Cisra [also Chaisrie, Chaire, Caisra ] known in Latin as Caere, by Phoenicians named Kyšry was an Etruscan city state. The very first settlement was founded in the IX century BC on a tufa plateau naturally defended by high and steep ridges ca 7 km from the sea. Accordig to Etrusvan mythology Cisra -Caere was one of the twelve cities founded by Tyrrhenus.
Thus much for the lustre of the Tyrrheni. And still to be recorded are the achievements of the Caeretani, they defeated in war those Galatae who had captured Rome, having attacked them when they were in the country of the Sabini on their way back, and also took away as booty from the Galatae, against their will, what the Romans had willingly given them; in addition to this, they saved all who fled to them for refuge from Rome, and the immortal fire, and the priestesses of Vesta. The Romans, it is true, on account of the bad managers which the city had at the time, do not seem to have remembered the favour of the Caeretani with sufficient gratitude, for, although they gave them the right of citizenship, they did not enroll them among the citizens, and even used to relegate all others who had no share in the equal right to "the Tablets of the Caeretani."Among the Greeks, however, this city was in good repute both for bravery and for righteousness; for it not only abstained from all piracy, but also set up at Pytho what is called "the treasury of the Agyllaei"; for what is now Caerea was formerly called Agylla, and is said to have been founded by Pelasgi who had come from Thessaly. But when those Lydians whose name was changed to Tyrrheni marched against the Agyllaei, one of them approached the wall and inquired what the name of the city was, and when one of the Thessalians on the wall, instead of replying to the inquiry, saluted him with a "Chaere,"the Tyrrheni accepted the omen, and, on capturing the city, changed its name accordingly. But the city, once so splendid and illustrious, now preserves mere traces of its former self; and the hot springs near by, which are called Caeretanian Springs, have a greater population than it has — because of those who visit the Springs for the cure1.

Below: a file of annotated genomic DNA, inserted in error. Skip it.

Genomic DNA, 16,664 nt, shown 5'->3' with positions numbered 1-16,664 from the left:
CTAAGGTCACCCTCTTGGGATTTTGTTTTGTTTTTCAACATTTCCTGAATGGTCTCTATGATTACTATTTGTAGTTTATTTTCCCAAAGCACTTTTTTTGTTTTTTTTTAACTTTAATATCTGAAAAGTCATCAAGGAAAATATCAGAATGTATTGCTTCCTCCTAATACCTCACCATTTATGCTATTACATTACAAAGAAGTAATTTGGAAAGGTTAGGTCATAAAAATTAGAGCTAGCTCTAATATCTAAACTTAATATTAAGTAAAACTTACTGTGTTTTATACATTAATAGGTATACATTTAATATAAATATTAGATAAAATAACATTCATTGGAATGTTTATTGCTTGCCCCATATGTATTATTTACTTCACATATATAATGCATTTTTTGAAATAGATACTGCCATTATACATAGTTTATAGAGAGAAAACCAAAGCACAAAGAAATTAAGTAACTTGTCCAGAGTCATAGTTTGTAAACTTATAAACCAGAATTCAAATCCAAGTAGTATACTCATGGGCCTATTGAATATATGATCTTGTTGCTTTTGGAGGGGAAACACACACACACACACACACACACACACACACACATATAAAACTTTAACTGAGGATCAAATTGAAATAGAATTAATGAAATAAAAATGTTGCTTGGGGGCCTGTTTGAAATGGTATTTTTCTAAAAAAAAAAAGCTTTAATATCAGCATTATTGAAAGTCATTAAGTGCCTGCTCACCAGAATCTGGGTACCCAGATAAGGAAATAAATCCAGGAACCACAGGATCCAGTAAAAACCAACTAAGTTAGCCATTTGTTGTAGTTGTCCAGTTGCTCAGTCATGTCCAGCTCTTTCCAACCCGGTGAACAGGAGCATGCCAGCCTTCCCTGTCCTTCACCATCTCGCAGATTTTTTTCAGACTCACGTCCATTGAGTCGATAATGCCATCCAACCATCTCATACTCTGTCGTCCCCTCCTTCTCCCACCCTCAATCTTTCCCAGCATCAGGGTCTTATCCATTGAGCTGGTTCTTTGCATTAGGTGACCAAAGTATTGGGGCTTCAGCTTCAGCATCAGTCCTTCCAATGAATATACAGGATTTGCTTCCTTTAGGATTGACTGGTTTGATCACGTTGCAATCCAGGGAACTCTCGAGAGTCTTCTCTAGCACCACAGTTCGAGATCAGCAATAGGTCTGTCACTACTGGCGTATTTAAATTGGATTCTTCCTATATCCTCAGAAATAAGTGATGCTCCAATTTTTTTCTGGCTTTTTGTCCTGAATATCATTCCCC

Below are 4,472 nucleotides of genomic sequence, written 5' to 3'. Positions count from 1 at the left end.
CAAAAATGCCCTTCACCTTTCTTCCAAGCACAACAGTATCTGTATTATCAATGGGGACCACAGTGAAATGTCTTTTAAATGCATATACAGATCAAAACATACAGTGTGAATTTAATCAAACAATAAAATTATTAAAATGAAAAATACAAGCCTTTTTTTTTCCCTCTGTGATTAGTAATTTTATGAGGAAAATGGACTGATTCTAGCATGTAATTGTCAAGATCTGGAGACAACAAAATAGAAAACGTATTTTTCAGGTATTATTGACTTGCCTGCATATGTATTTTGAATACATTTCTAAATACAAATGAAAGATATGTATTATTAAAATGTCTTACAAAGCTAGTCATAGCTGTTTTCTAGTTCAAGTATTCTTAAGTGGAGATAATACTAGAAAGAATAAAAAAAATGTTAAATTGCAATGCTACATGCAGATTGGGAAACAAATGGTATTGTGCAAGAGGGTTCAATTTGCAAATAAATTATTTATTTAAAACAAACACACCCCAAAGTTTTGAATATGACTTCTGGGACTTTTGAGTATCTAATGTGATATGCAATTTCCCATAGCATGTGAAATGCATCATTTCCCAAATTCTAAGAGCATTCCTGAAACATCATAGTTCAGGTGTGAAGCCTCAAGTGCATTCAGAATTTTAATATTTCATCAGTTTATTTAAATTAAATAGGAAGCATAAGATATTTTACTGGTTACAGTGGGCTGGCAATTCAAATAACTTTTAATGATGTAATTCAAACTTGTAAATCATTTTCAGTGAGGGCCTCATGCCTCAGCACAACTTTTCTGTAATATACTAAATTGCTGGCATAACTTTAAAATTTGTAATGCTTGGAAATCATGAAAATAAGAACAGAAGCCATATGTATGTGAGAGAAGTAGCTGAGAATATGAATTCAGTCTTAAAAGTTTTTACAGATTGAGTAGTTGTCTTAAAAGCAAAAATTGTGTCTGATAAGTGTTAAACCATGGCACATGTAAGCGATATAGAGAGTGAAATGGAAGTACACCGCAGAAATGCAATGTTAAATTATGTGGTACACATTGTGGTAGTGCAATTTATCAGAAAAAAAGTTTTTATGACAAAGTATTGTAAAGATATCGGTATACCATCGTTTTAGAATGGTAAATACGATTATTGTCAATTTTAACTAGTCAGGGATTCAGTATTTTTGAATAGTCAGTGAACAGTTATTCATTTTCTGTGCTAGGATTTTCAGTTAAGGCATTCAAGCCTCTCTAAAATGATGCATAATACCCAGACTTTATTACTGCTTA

The vicinty of the sea an naturall defence allowed the town to developed as important and trade centre spreading her trade to Corsica, Sardinia and Iberia in the VIII century. Cisra benefited from three sea ports including Pyrgi, Alslium and Punicum.
- Strabo: Geography : Loeb Classical Library edition, 1923
- Nancy Thompson de Grummond, Lisa Pieraccini, Caere, University of Texas Press 2016
- ↑Starbo, Book V Chapter 3